​Exclusion criteria

We excluded: (1) studies of patients with LBP with or without radiculopathy attributed to major structural or systemic pathology (eg, fracture, infection, tumour, osteoporosis, inflammatory arthritides and cauda equina syndrome); (2) studies of patients with failed back surgery syndrome defined as surgical end-stage after one or several surgical interventions to relieve LBP with or without radiculopathy without positive effect59; (3) studies assessing pharmacological interventions for procedural pain control alone immediately postsurgery; (4) studies assessing postsurgical rehabilitation interventions solely conducted at the societal level, such as barrier removal initiatives (eg, fitting a ramp to a public building); (5) study designs including pilot studies assessing feasibility, protocol studies, cross-sectional studies, case reports, case series, systematic reviews and other review papers, clinical practice guidelines, biomechanical studies, laboratory studies, cadaveric or animal studies and conceptual papers and (6) publication types including letters, editorials, commentaries, unpublished manuscripts, dissertations, government reports, books and book chapters, conference proceedings, meeting abstracts, lectures and addresses, consensus development statements and guideline statements.

Information sources

We developed the search strategy in consultation with an experienced health sciences librarian. The search was reviewed by a second experienced health sciences librarian using the Peer Review of Electronic Search Strategies Checklist.60 61 We conducted an electronic search of the following databases from database inception: MEDLINE (Ovid), Embase (Ovid), PsycINFO (Ovid), CINAHL (Cumulative Index to Nursing and Allied Health Literature, EBSCOhost), the Index to Chiropractic Literature (Chiropractic Library Collaboration), the Cochrane Controlled Register of Trials (Ovid) and the Rehabilitation & Sports Medicine Source (EBSCOhost). We will also search the reference lists of all eligible articles for additional relevant studies. We included studies in any language and will use professional medical translation services where required.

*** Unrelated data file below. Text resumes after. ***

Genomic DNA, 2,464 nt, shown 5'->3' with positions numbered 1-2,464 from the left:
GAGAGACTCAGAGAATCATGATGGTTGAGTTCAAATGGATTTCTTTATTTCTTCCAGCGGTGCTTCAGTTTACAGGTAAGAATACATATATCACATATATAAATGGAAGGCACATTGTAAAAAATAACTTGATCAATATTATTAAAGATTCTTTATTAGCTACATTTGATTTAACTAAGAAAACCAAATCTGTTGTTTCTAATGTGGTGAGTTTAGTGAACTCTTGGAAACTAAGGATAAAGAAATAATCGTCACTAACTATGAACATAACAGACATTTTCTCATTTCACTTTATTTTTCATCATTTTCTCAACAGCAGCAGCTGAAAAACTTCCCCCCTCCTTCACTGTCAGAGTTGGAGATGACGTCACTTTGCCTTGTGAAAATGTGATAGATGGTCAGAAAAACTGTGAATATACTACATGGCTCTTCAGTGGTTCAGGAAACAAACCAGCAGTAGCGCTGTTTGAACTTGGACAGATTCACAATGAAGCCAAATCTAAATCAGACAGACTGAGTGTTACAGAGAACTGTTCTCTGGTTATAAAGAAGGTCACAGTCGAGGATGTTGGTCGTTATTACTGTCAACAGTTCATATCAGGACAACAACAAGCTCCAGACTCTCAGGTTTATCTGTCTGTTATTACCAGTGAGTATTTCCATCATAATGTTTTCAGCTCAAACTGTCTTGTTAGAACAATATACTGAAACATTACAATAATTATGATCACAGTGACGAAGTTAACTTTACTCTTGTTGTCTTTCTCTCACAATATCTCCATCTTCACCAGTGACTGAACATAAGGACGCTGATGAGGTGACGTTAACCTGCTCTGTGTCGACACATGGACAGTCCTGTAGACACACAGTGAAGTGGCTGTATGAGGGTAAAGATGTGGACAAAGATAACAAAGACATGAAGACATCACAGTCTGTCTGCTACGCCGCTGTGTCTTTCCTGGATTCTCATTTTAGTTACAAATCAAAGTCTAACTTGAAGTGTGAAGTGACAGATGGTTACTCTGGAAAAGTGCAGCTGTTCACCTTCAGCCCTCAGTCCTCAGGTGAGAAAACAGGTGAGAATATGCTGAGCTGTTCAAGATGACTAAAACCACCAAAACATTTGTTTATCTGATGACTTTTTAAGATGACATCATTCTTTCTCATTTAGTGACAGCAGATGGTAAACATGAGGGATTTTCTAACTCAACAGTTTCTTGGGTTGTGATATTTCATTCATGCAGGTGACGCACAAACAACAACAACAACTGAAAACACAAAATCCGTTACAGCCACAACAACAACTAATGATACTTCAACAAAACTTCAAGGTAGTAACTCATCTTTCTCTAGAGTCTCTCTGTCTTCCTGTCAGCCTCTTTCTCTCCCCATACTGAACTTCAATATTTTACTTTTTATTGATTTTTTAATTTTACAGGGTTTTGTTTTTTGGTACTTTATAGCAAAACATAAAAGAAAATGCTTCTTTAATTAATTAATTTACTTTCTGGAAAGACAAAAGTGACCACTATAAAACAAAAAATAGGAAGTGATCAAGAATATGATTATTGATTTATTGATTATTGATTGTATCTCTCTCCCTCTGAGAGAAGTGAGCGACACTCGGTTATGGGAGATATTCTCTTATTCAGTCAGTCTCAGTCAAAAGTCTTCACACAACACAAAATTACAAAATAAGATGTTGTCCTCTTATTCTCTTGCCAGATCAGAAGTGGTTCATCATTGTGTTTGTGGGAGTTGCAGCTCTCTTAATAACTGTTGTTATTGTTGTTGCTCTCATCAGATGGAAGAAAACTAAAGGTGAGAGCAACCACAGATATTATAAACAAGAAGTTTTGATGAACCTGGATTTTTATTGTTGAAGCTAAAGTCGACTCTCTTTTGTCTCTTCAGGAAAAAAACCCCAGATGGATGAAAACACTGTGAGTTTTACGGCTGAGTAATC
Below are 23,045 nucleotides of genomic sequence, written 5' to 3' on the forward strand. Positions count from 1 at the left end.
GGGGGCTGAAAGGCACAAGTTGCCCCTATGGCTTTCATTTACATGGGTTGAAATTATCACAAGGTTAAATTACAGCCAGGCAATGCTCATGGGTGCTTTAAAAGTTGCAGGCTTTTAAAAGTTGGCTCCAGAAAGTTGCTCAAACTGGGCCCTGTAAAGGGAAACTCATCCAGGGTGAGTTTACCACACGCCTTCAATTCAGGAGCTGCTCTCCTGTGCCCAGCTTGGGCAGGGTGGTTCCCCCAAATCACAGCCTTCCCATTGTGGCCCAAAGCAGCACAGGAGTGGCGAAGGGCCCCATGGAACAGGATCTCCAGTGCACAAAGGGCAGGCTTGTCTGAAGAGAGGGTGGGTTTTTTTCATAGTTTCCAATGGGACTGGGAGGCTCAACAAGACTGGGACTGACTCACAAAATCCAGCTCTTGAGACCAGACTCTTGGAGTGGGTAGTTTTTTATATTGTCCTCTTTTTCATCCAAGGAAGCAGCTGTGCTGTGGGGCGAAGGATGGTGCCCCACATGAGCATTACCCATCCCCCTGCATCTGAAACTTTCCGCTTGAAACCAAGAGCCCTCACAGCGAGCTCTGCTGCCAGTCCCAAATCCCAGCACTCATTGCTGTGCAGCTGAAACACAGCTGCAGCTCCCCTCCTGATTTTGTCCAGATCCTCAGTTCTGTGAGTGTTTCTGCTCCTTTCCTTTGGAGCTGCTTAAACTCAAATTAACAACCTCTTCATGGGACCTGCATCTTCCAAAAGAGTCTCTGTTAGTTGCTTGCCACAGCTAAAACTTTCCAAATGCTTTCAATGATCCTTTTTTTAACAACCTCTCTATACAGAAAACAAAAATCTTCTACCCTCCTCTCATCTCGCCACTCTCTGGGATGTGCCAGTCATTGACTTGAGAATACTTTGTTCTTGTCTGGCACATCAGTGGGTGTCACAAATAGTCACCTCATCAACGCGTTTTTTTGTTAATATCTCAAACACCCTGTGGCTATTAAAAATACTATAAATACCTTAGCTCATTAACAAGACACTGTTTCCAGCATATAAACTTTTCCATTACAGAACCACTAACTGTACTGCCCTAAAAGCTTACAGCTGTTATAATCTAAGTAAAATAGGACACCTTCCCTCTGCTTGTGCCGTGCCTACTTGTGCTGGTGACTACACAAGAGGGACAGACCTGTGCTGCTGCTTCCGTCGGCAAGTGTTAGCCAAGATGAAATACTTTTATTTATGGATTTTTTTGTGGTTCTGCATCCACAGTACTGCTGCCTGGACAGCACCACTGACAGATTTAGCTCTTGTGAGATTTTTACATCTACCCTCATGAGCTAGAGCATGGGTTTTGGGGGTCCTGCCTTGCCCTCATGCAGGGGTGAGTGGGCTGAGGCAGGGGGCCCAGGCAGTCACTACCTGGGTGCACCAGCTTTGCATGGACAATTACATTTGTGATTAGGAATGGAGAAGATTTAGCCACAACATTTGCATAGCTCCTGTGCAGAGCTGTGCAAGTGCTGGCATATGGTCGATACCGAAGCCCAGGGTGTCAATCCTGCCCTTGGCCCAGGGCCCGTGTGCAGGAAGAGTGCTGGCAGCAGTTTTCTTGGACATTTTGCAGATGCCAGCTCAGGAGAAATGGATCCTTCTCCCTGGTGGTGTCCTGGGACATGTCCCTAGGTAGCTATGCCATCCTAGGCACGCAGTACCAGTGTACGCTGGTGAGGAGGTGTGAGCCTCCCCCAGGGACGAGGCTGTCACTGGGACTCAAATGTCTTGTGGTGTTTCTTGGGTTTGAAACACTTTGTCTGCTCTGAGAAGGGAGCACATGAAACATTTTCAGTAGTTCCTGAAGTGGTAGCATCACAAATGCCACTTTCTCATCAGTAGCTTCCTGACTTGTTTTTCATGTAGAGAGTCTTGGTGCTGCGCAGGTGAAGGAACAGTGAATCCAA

Search strategy

The searches included a combination of subject headings specific to databases (eg, MeSH in MEDLINE) and free text words to capture the key concepts of postsurgical rehabilitation and LBP with or without radiculopathy (online supplementary file 2).

Patient and public involvement

Patients were not involved with the design of our study. However, our research questions and outcomes stemmed from our collective clinical experiences and encounters with patients with LBP who received surgery. We also included qualitative studies with an aim of capturing patients’ and caregivers’ experiences and preferences regarding postsurgical interventions. Public consultation will be conducted during the guidelines development phase of this project.

Study records

Data management

Electronic search results were downloaded into Endnote X9 reference manager software (Clarivate Analytics, Philadelphia, Pennsylvania, USA). We removed duplicates and the remaining references were uploaded to the Evidence for Policy and Practice Information (EPPI) and Coordinating Centre Reviewer software for the data extraction stages (EPPI-Reviewer V.4, UCL Institute of Education, University of London, UK). EPPI-Reviewer software stores references, manages and monitors the data extraction process and provides an audit trail for the review.62

Selection process

First, paired reviewers independently screened titles and abstracts for assessment against the inclusion and exclusion criteria. Second, the reviewers independently assessed the full text of each selected article to confirm its inclusion in the study. Disagreements related to the inclusion of any article were discussed and resolved, involving a third reviewer if necessary. We conducted training exercises prior to initiating the screening process to ensure high inter-rater reliability. Review members have been meeting weekly to discuss the progress of the screening process and any unanticipated problems.

Data items and data extraction process